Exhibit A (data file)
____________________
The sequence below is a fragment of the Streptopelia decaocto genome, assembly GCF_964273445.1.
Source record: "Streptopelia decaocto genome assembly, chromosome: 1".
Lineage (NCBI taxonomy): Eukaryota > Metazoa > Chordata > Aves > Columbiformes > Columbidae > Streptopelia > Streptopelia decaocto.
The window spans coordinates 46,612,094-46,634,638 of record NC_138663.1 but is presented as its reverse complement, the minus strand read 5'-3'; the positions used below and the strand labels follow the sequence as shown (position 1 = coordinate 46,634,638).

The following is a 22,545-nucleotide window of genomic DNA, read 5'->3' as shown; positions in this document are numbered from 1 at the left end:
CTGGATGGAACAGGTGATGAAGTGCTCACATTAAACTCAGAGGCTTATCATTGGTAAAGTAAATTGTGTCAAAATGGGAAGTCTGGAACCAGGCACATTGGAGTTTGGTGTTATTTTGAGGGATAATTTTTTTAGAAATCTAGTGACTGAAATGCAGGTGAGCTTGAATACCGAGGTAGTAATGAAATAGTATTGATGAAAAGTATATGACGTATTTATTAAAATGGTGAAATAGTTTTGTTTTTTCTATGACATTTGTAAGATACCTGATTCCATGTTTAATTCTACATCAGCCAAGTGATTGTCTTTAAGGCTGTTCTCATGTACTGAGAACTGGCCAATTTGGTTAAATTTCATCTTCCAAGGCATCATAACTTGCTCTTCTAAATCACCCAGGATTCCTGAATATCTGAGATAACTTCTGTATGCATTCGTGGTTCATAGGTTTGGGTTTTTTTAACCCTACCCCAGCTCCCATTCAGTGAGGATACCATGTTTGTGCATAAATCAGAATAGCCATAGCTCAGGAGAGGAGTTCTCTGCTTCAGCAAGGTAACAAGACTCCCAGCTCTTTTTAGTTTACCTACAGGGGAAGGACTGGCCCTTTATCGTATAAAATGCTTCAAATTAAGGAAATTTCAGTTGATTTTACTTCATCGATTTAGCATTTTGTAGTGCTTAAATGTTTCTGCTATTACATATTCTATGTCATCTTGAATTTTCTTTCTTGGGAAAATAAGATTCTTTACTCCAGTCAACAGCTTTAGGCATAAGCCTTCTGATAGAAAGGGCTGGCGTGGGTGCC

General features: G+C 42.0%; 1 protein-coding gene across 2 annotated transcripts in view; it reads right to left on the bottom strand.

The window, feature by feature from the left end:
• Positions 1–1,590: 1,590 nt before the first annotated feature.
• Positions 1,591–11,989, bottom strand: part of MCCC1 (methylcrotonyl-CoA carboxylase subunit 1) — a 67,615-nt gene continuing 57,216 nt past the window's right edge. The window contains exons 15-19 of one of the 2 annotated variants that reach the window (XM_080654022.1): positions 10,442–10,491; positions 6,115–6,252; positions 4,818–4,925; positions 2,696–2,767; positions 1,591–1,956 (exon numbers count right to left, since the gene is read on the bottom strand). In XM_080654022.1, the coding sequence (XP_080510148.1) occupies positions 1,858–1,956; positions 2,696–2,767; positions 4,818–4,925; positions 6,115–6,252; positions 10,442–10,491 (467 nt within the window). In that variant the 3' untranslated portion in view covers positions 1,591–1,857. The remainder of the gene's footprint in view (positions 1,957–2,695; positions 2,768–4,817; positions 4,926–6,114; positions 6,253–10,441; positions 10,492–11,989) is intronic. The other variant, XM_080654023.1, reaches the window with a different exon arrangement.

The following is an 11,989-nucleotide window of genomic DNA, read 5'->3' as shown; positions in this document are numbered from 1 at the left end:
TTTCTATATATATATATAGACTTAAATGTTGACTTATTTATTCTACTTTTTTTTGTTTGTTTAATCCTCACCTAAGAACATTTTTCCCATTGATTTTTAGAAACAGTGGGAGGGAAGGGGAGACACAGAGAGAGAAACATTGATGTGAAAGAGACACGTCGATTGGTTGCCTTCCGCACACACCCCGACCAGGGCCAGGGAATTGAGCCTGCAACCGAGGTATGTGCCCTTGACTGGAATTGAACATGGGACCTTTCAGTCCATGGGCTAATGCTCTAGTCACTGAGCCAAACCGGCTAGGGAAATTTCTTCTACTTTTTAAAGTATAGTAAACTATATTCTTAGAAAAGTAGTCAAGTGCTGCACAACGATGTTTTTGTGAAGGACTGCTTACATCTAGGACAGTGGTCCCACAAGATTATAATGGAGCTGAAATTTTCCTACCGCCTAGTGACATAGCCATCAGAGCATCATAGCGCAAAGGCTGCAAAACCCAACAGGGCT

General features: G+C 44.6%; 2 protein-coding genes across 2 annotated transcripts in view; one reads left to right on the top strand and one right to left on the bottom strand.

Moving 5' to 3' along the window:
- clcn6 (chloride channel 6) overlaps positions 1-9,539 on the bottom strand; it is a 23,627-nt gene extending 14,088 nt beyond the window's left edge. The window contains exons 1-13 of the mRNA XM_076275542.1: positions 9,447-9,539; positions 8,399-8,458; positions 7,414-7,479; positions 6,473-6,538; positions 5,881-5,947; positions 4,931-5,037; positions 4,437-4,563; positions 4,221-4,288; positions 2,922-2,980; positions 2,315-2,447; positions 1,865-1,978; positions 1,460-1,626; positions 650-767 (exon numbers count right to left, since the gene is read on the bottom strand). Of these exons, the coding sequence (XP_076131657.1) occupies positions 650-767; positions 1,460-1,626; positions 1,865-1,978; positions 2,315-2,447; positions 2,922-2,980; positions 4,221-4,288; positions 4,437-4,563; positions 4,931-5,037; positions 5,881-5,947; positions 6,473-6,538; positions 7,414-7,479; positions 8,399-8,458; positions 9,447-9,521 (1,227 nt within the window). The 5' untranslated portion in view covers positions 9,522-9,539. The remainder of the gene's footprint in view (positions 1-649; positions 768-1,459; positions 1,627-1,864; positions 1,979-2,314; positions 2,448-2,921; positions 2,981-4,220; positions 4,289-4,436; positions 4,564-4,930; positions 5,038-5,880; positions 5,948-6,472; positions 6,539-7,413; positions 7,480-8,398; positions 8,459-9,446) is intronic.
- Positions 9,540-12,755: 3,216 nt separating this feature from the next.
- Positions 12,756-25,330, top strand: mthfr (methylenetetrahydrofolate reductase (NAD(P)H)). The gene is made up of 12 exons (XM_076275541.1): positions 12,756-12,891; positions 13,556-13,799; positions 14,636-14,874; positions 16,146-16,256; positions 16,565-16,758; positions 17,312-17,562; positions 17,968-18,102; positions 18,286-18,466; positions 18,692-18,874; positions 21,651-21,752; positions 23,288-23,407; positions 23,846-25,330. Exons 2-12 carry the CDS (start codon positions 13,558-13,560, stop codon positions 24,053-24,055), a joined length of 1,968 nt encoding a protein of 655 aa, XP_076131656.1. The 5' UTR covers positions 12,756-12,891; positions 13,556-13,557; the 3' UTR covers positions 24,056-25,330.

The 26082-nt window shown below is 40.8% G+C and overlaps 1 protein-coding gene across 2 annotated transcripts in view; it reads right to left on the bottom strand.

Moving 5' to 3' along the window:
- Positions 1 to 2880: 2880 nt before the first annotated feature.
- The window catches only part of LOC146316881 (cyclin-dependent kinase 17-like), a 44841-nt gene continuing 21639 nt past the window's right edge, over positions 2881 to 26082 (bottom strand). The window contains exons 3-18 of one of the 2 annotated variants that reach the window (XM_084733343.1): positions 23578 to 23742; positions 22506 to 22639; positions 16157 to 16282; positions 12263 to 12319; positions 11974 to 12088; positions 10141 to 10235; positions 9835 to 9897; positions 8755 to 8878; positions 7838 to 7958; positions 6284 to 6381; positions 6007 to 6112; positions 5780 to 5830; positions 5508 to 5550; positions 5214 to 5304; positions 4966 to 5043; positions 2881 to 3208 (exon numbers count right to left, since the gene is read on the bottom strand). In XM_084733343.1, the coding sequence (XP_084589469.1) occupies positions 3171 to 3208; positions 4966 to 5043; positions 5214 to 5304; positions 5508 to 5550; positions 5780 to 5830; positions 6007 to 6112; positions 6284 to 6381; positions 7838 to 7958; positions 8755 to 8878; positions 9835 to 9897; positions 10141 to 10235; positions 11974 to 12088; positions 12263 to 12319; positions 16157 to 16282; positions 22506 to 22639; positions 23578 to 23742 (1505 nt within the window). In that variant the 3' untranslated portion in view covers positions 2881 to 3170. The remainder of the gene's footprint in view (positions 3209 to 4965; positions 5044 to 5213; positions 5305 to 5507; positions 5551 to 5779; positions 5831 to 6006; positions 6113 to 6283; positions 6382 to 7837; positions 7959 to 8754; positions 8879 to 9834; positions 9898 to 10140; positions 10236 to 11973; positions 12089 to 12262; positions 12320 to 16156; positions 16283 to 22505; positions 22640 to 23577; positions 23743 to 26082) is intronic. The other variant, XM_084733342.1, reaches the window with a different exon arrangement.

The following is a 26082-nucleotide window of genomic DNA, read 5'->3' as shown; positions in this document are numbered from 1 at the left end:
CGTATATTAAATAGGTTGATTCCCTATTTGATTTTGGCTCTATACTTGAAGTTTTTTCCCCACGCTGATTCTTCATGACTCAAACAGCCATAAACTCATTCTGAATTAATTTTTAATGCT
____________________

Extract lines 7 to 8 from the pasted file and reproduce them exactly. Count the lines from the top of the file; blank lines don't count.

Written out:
General features: G+C 42.0%; 1 protein-coding gene across 2 annotated transcripts in view; it reads right to left on the bottom strand.

The window, feature by feature from the left end: